Several tests were carried out to see whether there was a difference in yeast cell wall products from three different yeast sources; pure cultured yeast, brewer’s yeast and alcohol yeast. The results are surprising.
Yeast cell wall is a kind of feedstuff obtained by the deep processing of yeast raw materials, and it is closely related to the source of yeast. These yeast sources include pure culture yeast, brewer’s yeast and alcohol yeast. Due to the different production processes, the quality and stability of the 3 kinds of yeast raw materials are very different, especially brewer’s yeast and alcohol yeast which have a very high risk of contamination and deterioration. Therefore, when selecting yeast cell wall products, we need to make a good distinction.
There is a claim that “brewer’s yeast grows older, cell wall is thicker and immune polysaccharide content is higher after repeated fermentation and utilisation”. Is this really the truth?
6 batches of pure cultured yeast cell wall, brewer’s yeast cell wall and alcohol yeast cell wall products were selected from the market (2 batches from each product). Of course, the raw material name of these products is “yeast cell wall”. It seems to be the same, but as long as we want to distinguish, we can easily determine which kind of yeast source is producing yeast cell wall by looking, smelling and dissolving.
Then, focusing on the physical and chemical indicators, what is the difference in the polysaccharide content of the 3 kinds of yeast cell wall products?
According to the test method, 6 samples were hydrolysed with hydrochloric acid to hydrolyse dextran and mannan on the cell wall to monosaccharides (glucose and mannose). Then, the content of polysaccharides in yeast cell wall was determined by HPLC.
Figure 1 – The differences of yeast cell wall from pure culture, brewer and alcohol yeast.
From Figure 1, we can see that the total amount of polysaccharide in pure cultured yeast cell wall is higher than that of brewer and alcohol yeast products. The glucan content of the 6 samples is not different, but the difference of mannan content is very obvious. The content of mannan in the cell wall of the brewer and alcohol yeast was much lower than that of glucan.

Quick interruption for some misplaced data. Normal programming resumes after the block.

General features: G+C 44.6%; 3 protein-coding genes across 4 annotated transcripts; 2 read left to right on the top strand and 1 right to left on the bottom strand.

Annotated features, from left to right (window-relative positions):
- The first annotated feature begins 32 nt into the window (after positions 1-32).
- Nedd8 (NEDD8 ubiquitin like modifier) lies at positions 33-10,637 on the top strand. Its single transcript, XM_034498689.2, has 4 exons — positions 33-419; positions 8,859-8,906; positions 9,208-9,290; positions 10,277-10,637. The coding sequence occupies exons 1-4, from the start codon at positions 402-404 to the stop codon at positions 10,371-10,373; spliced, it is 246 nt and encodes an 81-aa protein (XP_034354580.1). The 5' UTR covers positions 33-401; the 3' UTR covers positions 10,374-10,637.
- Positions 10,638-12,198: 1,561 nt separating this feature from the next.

Because beer and alcohol yeast mud have not been washed, the residual plant components in raw materials must contain sugars that are not fully utilised by yeast. These sugars are mainly wort, plant syrup and so on. Their soluble and monosaccharide composition is mainly glucose. According to the detection method of yeast cell wall polysaccharides, they will be detected, and finally converted into dextran. With this understanding, we can carry out the following analysis and identification.
First of all, we used anthrone sulfuric acid method to detect small molecule soluble sugar in 6 samples. The results are shown in Figure 2 below.
Figure 2 – Soluble sugar content in cell wall samples of S. cerevisiae from 6 different raw materials.
Figure 2 really brings us closer to the truth that there are high levels of residual sugars in the cell walls of beer and alcoholic S. cerevisiae. These sugars are wort, plant syrup and so on that are not fully utilised in the beer and alcohol industry. We need to determine the composition of these monosaccharides.
We separated the soluble sugar of 6 samples, and then hydrolysed it into monosaccharide with hydrochloric acid. Finally, the glucose content was detected by HPLC. The results are shown in Figure 3.
Figure 3 – Monosaccharide detection results (glucose) of soluble sugar in cell wall samples of S. cerevisiae produced by 6 different raw materials.
The identification results in Figure 3 confirm our conjecture that there are indeed more “glucans” in the cell walls of beer and alcohol S.cerevisiae, which are derived from the residual plant components in beer and alcohol yeast mud. Due to the detection method of cell wall polysaccharides, these small molecules of plant polysaccharides were mistakenly identified as yeast “glucan”. If the dextran test results of beer and Saccharomyces cerevisiae cell walls in Figure 1 are subtracted from the glucose detection results of corresponding samples in Figure 3, we will find that the results obtained by subtracting the 2 results are very close to the mannan detection results of corresponding samples in Figure 1.
After so many years of use, we all know that pure culture of S. cerevisiae cell wall is more stable than other raw materials. Now, through detection and identification, we have confirmed that “after repeated use of beer fermentation, the yeast grows older, the cell wall is thicker, and the content of immune polysaccharide is higher…” Is false. As the industry matures and users grow, incorrect claims will be exposed. Quality and brand, will continue to provide us with confidence and the strength to move forward.